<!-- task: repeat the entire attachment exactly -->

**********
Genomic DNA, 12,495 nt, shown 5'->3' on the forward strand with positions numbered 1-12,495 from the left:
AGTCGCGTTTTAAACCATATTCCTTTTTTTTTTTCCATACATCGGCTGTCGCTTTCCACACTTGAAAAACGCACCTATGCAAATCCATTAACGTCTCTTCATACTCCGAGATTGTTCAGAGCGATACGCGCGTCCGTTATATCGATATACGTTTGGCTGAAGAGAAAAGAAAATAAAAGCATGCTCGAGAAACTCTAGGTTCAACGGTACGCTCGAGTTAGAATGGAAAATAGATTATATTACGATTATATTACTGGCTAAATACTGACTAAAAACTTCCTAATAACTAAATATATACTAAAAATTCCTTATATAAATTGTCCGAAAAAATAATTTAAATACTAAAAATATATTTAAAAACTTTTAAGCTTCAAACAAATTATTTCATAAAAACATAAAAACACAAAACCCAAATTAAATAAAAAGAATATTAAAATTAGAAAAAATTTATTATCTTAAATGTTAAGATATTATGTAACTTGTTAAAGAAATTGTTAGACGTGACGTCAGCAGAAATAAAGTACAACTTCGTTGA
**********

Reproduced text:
Genomic DNA, 12,495 nt, shown 5'->3' on the forward strand with positions numbered 1-12,495 from the left:
AGTCGCGTTTTAAACCATATTCCTTTTTTTTTTTCCATACATCGGCTGTCGCTTTCCACACTTGAAAAACGCACCTATGCAAATCCATTAACGTCTCTTCATACTCCGAGATTGTTCAGAGCGATACGCGCGTCCGTTATATCGATATACGTTTGGCTGAAGAGAAAAGAAAATAAAAGCATGCTCGAGAAACTCTAGGTTCAACGGTACGCTCGAGTTAGAATGGAAAATAGATTATATTACGATTATATTACTGGCTAAATACTGACTAAAAACTTCCTAATAACTAAATATATACTAAAAATTCCTTATATAAATTGTCCGAAAAAATAATTTAAATACTAAAAATATATTTAAAAACTTTTAAGCTTCAAACAAATTATTTCATAAAAACATAAAAACACAAAACCCAAATTAAATAAAAAGAATATTAAAATTAGAAAAAATTTATTATCTTAAATGTTAAGATATTATGTAACTTGTTAAAGAAATTGTTAGACGTGACGTCAGCAGAAATAAAGTACAACTTCGTTGA